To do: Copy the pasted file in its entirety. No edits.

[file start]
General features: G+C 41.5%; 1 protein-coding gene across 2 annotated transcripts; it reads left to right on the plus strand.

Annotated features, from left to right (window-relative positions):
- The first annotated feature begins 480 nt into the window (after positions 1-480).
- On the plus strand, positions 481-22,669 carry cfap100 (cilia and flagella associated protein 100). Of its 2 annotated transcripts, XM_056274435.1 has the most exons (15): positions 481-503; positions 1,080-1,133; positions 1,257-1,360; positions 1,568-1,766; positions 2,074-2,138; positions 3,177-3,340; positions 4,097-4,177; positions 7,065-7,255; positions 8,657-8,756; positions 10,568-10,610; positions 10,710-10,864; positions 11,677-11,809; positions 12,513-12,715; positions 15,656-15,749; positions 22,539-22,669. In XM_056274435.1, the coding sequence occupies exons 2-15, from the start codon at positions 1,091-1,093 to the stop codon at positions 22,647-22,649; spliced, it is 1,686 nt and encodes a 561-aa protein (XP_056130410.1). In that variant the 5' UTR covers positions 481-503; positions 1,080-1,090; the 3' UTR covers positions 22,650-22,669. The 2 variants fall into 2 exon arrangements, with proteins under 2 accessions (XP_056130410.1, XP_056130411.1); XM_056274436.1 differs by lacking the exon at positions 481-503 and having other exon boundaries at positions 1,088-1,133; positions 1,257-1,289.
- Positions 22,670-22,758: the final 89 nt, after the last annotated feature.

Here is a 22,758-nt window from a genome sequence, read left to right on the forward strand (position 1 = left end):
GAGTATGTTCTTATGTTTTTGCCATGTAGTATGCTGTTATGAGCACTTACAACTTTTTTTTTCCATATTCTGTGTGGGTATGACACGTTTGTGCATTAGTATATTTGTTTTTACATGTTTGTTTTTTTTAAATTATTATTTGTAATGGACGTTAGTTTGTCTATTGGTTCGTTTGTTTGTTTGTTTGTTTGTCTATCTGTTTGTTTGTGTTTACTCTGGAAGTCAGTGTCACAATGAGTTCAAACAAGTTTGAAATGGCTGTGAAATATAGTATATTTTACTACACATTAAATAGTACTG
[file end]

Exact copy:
General features: G+C 41.5%; 1 protein-coding gene across 2 annotated transcripts; it reads left to right on the plus strand.

Annotated features, from left to right (window-relative positions):
- The first annotated feature begins 480 nt into the window (after positions 1-480).
- On the plus strand, positions 481-22,669 carry cfap100 (cilia and flagella associated protein 100). Of its 2 annotated transcripts, XM_056274435.1 has the most exons (15): positions 481-503; positions 1,080-1,133; positions 1,257-1,360; positions 1,568-1,766; positions 2,074-2,138; positions 3,177-3,340; positions 4,097-4,177; positions 7,065-7,255; positions 8,657-8,756; positions 10,568-10,610; positions 10,710-10,864; positions 11,677-11,809; positions 12,513-12,715; positions 15,656-15,749; positions 22,539-22,669. In XM_056274435.1, the coding sequence occupies exons 2-15, from the start codon at positions 1,091-1,093 to the stop codon at positions 22,647-22,649; spliced, it is 1,686 nt and encodes a 561-aa protein (XP_056130410.1). In that variant the 5' UTR covers positions 481-503; positions 1,080-1,090; the 3' UTR covers positions 22,650-22,669. The 2 variants fall into 2 exon arrangements, with proteins under 2 accessions (XP_056130410.1, XP_056130411.1); XM_056274436.1 differs by lacking the exon at positions 481-503 and having other exon boundaries at positions 1,088-1,133; positions 1,257-1,289.
- Positions 22,670-22,758: the final 89 nt, after the last annotated feature.

Here is a 22,758-nt window from a genome sequence, read left to right on the forward strand (position 1 = left end):
GAGTATGTTCTTATGTTTTTGCCATGTAGTATGCTGTTATGAGCACTTACAACTTTTTTTTTCCATATTCTGTGTGGGTATGACACGTTTGTGCATTAGTATATTTGTTTTTACATGTTTGTTTTTTTTAAATTATTATTTGTAATGGACGTTAGTTTGTCTATTGGTTCGTTTGTTTGTTTGTTTGTTTGTCTATCTGTTTGTTTGTGTTTACTCTGGAAGTCAGTGTCACAATGAGTTCAAACAAGTTTGAAATGGCTGTGAAATATAGTATATTTTACTACACATTAAATAGTACTG